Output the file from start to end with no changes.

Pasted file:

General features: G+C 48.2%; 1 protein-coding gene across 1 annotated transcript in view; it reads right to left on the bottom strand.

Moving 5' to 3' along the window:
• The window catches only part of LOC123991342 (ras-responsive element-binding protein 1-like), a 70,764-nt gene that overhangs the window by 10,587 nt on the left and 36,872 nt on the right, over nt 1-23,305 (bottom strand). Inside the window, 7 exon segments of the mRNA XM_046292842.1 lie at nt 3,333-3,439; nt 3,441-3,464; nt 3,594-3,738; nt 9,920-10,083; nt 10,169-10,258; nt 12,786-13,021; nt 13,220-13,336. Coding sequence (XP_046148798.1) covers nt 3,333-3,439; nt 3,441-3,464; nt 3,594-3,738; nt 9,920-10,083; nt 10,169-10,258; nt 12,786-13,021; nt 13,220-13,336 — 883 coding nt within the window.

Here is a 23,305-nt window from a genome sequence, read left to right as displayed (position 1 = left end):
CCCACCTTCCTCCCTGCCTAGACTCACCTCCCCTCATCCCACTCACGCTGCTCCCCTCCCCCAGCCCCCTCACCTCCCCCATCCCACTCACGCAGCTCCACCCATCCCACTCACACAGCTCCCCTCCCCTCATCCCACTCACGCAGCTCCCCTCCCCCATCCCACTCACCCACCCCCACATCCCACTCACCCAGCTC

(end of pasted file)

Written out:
General features: G+C 48.2%; 1 protein-coding gene across 1 annotated transcript in view; it reads right to left on the bottom strand.

Moving 5' to 3' along the window:
• The window catches only part of LOC123991342 (ras-responsive element-binding protein 1-like), a 70,764-nt gene that overhangs the window by 10,587 nt on the left and 36,872 nt on the right, over nt 1-23,305 (bottom strand). Inside the window, 7 exon segments of the mRNA XM_046292842.1 lie at nt 3,333-3,439; nt 3,441-3,464; nt 3,594-3,738; nt 9,920-10,083; nt 10,169-10,258; nt 12,786-13,021; nt 13,220-13,336. Coding sequence (XP_046148798.1) covers nt 3,333-3,439; nt 3,441-3,464; nt 3,594-3,738; nt 9,920-10,083; nt 10,169-10,258; nt 12,786-13,021; nt 13,220-13,336 — 883 coding nt within the window.

Here is a 23,305-nt window from a genome sequence, read left to right as displayed (position 1 = left end):
CCCACCTTCCTCCCTGCCTAGACTCACCTCCCCTCATCCCACTCACGCTGCTCCCCTCCCCCAGCCCCCTCACCTCCCCCATCCCACTCACGCAGCTCCACCCATCCCACTCACACAGCTCCCCTCCCCTCATCCCACTCACGCAGCTCCCCTCCCCCATCCCACTCACCCACCCCCACATCCCACTCACCCAGCTC